- Payment approval
- Receiving of goods
- Check preparation
- Check signing
- Bill mailing
- General ledger maintenance
Unfortunately, very few churches have enough employees to split all of these tasks up. So what can be done?
Just as with cash receipts, a good place to start is by holding another brain-storming session in which the church’s procurement processes are analyzed. Flow-charting is a very useful tool in this exercise. Then, to the best of the church’s capabilities, the tasks should be distributed among several employees and volunteers. But even after this process, most churches will have more tasks than people to give them to.
But, there are other steps that can be taken. Although they take place after-the-fact, these practices still provide strong measures of fraud prevention.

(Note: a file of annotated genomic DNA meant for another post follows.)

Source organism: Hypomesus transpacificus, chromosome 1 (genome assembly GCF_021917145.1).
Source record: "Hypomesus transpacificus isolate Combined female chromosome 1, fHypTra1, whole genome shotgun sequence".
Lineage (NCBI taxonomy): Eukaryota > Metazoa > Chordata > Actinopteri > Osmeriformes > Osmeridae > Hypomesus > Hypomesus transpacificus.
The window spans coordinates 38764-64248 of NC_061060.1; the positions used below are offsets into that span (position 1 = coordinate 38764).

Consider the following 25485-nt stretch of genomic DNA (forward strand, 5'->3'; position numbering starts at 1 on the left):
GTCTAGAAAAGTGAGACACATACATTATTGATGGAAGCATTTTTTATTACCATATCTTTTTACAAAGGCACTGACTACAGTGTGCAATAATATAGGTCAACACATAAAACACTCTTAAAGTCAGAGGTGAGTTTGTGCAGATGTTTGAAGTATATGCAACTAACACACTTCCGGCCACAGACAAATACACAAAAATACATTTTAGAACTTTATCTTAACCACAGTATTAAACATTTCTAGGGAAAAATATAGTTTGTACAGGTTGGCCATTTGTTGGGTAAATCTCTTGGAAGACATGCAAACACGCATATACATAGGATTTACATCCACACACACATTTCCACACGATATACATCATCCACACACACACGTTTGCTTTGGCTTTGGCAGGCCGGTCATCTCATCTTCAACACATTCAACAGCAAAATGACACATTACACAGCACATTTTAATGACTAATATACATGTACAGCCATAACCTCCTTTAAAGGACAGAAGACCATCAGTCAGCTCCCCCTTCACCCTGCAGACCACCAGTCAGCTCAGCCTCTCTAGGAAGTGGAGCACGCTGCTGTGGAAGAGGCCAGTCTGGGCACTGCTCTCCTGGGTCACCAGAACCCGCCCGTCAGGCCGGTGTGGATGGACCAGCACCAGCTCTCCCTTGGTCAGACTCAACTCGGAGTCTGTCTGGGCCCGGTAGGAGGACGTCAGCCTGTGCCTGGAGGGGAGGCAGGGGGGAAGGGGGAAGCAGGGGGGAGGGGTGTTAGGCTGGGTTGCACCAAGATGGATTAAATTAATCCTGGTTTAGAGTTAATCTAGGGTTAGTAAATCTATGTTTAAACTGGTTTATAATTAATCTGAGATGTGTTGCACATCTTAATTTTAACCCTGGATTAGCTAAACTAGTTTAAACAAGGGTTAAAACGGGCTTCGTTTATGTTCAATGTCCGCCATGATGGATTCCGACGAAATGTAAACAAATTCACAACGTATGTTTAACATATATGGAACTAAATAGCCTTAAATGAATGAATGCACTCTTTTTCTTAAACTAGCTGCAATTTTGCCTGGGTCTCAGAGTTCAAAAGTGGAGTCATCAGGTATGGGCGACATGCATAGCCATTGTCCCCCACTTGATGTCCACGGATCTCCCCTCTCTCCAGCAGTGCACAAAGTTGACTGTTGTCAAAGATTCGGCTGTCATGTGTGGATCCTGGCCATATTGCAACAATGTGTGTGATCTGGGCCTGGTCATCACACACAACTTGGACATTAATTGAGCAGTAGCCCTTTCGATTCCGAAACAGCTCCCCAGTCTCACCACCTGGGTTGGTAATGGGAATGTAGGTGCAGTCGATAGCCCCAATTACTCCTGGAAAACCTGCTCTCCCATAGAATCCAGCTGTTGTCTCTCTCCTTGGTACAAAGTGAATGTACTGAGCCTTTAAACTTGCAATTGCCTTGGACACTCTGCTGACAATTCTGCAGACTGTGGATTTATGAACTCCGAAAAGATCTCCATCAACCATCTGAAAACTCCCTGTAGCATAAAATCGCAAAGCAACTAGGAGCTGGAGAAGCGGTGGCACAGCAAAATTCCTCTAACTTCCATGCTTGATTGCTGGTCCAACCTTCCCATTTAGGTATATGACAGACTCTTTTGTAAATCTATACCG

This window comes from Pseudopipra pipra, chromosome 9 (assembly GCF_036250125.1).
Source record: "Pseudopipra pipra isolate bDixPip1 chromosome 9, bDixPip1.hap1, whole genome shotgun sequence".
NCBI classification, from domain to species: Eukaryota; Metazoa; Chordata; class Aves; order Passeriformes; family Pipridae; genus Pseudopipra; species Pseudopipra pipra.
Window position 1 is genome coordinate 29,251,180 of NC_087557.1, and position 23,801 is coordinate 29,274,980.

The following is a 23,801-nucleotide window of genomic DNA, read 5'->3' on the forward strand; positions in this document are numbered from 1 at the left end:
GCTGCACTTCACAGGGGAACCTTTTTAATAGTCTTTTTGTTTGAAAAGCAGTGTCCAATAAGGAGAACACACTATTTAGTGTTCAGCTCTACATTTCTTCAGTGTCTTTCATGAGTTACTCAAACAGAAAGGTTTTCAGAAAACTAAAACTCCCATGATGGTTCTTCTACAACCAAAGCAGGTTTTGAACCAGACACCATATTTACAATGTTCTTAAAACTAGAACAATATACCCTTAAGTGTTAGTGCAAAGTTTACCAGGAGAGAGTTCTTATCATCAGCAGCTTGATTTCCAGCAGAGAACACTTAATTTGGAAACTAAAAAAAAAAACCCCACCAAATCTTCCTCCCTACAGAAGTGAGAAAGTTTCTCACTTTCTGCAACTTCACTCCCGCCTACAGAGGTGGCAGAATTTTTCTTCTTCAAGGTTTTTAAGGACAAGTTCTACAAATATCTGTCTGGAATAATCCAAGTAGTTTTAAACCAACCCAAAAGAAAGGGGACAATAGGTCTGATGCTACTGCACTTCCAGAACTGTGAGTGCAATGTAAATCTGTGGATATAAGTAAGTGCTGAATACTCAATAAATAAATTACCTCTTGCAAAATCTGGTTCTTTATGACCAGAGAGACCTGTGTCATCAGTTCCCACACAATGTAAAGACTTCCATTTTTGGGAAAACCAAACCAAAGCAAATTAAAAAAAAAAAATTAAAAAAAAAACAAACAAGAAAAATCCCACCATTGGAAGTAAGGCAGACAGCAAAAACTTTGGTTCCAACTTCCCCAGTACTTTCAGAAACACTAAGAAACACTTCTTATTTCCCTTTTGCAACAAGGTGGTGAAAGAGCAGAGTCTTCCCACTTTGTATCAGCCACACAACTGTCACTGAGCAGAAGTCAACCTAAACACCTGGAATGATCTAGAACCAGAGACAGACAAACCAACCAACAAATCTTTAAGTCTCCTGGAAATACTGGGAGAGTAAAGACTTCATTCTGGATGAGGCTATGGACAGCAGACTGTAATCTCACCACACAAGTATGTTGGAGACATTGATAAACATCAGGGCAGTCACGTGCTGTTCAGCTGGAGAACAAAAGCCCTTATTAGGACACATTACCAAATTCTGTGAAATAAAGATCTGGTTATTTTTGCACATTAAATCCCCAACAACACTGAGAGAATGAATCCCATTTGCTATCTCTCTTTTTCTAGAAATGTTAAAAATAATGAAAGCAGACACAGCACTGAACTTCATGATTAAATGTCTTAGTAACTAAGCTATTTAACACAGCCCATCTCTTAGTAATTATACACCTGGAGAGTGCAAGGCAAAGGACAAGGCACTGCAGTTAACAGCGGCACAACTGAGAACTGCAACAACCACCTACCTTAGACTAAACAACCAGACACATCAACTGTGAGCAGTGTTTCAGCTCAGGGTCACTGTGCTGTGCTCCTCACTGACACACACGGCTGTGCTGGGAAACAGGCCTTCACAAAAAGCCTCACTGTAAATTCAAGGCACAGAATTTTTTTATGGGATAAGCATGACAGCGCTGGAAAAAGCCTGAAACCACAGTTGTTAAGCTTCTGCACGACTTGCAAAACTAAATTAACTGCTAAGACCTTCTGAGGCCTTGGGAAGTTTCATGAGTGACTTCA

- First, someone outside the business office could be assigned the task of reconciling the bank account monthly. This could be another employee, the business administrator, or a competent volunteer. The reconciliation should not solely be a “balancing” of the checkbook but should also include a close inspection of the cancelled checks for endorsements and signatures and an analysis of outstanding items. Online banking and remote access has made this practice even more efficient and practical, as volunteers do not have to come to the church office to do the work.
- Another step is to perform an analysis of the church’s check register by exporting it to an electronic spreadsheet and sorting by vendor. It is surprising how quickly check writing “anomalies” can be detected using this procedure. This practice should also be performed periodically.